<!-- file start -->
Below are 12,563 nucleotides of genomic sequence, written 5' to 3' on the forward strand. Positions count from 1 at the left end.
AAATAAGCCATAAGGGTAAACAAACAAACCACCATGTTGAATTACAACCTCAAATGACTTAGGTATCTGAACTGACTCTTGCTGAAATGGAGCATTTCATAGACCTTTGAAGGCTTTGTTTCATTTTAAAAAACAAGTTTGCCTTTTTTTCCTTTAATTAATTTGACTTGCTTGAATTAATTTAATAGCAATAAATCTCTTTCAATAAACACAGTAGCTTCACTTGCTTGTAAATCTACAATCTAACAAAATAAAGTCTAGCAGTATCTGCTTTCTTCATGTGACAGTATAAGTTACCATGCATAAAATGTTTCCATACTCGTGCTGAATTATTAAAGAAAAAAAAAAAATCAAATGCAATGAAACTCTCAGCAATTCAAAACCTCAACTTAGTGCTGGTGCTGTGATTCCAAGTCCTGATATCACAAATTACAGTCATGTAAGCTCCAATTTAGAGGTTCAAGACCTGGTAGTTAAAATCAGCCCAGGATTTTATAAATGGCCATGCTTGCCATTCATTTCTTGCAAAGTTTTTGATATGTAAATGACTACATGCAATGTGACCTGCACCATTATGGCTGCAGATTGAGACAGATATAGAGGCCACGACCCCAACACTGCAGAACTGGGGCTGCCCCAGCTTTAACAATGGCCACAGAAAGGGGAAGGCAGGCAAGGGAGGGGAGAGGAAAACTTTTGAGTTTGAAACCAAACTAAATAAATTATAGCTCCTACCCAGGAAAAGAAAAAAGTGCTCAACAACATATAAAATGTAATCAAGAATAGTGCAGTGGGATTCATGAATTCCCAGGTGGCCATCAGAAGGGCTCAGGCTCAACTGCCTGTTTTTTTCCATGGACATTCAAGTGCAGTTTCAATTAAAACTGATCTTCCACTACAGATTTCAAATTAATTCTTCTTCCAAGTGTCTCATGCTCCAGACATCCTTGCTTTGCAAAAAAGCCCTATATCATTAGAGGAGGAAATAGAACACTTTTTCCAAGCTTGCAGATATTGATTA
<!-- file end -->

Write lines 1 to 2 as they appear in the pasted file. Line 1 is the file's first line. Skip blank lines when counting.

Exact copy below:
Below are 12,563 nucleotides of genomic sequence, written 5' to 3' on the forward strand. Positions count from 1 at the left end.
AAATAAGCCATAAGGGTAAACAAACAAACCACCATGTTGAATTACAACCTCAAATGACTTAGGTATCTGAACTGACTCTTGCTGAAATGGAGCATTTCATAGACCTTTGAAGGCTTTGTTTCATTTTAAAAAACAAGTTTGCCTTTTTTTCCTTTAATTAATTTGACTTGCTTGAATTAATTTAATAGCAATAAATCTCTTTCAATAAACACAGTAGCTTCACTTGCTTGTAAATCTACAATCTAACAAAATAAAGTCTAGCAGTATCTGCTTTCTTCATGTGACAGTATAAGTTACCATGCATAAAATGTTTCCATACTCGTGCTGAATTATTAAAGAAAAAAAAAAAATCAAATGCAATGAAACTCTCAGCAATTCAAAACCTCAACTTAGTGCTGGTGCTGTGATTCCAAGTCCTGATATCACAAATTACAGTCATGTAAGCTCCAATTTAGAGGTTCAAGACCTGGTAGTTAAAATCAGCCCAGGATTTTATAAATGGCCATGCTTGCCATTCATTTCTTGCAAAGTTTTTGATATGTAAATGACTACATGCAATGTGACCTGCACCATTATGGCTGCAGATTGAGACAGATATAGAGGCCACGACCCCAACACTGCAGAACTGGGGCTGCCCCAGCTTTAACAATGGCCACAGAAAGGGGAAGGCAGGCAAGGGAGGGGAGAGGAAAACTTTTGAGTTTGAAACCAAACTAAATAAATTATAGCTCCTACCCAGGAAAAGAAAAAAGTGCTCAACAACATATAAAATGTAATCAAGAATAGTGCAGTGGGATTCATGAATTCCCAGGTGGCCATCAGAAGGGCTCAGGCTCAACTGCCTGTTTTTTTCCATGGACATTCAAGTGCAGTTTCAATTAAAACTGATCTTCCACTACAGATTTCAAATTAATTCTTCTTCCAAGTGTCTCATGCTCCAGACATCCTTGCTTTGCAAAAAAGCCCTATATCATTAGAGGAGGAAATAGAACACTTTTTCCAAGCTTGCAGATATTGATTA